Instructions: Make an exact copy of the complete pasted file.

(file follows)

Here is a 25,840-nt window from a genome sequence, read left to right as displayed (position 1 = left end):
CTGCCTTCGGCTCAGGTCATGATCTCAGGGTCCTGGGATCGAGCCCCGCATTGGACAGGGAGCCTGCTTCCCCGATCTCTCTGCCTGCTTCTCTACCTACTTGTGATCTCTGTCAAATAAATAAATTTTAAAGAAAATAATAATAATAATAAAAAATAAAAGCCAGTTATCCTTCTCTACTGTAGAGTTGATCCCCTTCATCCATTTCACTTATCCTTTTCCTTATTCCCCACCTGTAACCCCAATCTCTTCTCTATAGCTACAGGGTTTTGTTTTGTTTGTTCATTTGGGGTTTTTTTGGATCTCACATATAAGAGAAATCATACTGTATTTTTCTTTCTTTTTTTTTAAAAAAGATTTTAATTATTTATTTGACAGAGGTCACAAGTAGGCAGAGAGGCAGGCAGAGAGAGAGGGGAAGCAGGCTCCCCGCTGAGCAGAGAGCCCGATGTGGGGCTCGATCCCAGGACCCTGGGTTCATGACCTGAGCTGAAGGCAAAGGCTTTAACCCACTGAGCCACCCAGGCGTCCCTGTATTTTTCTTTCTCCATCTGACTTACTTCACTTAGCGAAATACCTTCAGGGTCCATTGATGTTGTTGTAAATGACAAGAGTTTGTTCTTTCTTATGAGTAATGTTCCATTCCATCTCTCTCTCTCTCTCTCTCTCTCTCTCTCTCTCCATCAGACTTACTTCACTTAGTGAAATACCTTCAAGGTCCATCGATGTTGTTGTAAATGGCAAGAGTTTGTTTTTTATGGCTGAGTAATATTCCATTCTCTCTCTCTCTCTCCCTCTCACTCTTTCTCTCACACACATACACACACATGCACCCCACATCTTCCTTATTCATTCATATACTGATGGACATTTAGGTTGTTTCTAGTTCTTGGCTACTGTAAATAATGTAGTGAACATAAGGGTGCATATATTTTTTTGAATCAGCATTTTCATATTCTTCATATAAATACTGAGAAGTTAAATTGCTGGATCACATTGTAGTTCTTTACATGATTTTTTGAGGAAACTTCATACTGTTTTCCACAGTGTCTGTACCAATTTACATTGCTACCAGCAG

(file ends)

Here is a 25,840-nt window from a genome sequence, read left to right as displayed (position 1 = left end):
CTGCCTTCGGCTCAGGTCATGATCTCAGGGTCCTGGGATCGAGCCCCGCATTGGACAGGGAGCCTGCTTCCCCGATCTCTCTGCCTGCTTCTCTACCTACTTGTGATCTCTGTCAAATAAATAAATTTTAAAGAAAATAATAATAATAATAAAAAATAAAAGCCAGTTATCCTTCTCTACTGTAGAGTTGATCCCCTTCATCCATTTCACTTATCCTTTTCCTTATTCCCCACCTGTAACCCCAATCTCTTCTCTATAGCTACAGGGTTTTGTTTTGTTTGTTCATTTGGGGTTTTTTTGGATCTCACATATAAGAGAAATCATACTGTATTTTTCTTTCTTTTTTTTTAAAAAAGATTTTAATTATTTATTTGACAGAGGTCACAAGTAGGCAGAGAGGCAGGCAGAGAGAGAGGGGAAGCAGGCTCCCCGCTGAGCAGAGAGCCCGATGTGGGGCTCGATCCCAGGACCCTGGGTTCATGACCTGAGCTGAAGGCAAAGGCTTTAACCCACTGAGCCACCCAGGCGTCCCTGTATTTTTCTTTCTCCATCTGACTTACTTCACTTAGCGAAATACCTTCAGGGTCCATTGATGTTGTTGTAAATGACAAGAGTTTGTTCTTTCTTATGAGTAATGTTCCATTCCATCTCTCTCTCTCTCTCTCTCTCTCTCTCTCTCTCCATCAGACTTACTTCACTTAGTGAAATACCTTCAAGGTCCATCGATGTTGTTGTAAATGGCAAGAGTTTGTTTTTTATGGCTGAGTAATATTCCATTCTCTCTCTCTCTCTCCCTCTCACTCTTTCTCTCACACACATACACACACATGCACCCCACATCTTCCTTATTCATTCATATACTGATGGACATTTAGGTTGTTTCTAGTTCTTGGCTACTGTAAATAATGTAGTGAACATAAGGGTGCATATATTTTTTTGAATCAGCATTTTCATATTCTTCATATAAATACTGAGAAGTTAAATTGCTGGATCACATTGTAGTTCTTTACATGATTTTTTGAGGAAACTTCATACTGTTTTCCACAGTGTCTGTACCAATTTACATTGCTACCAGCAG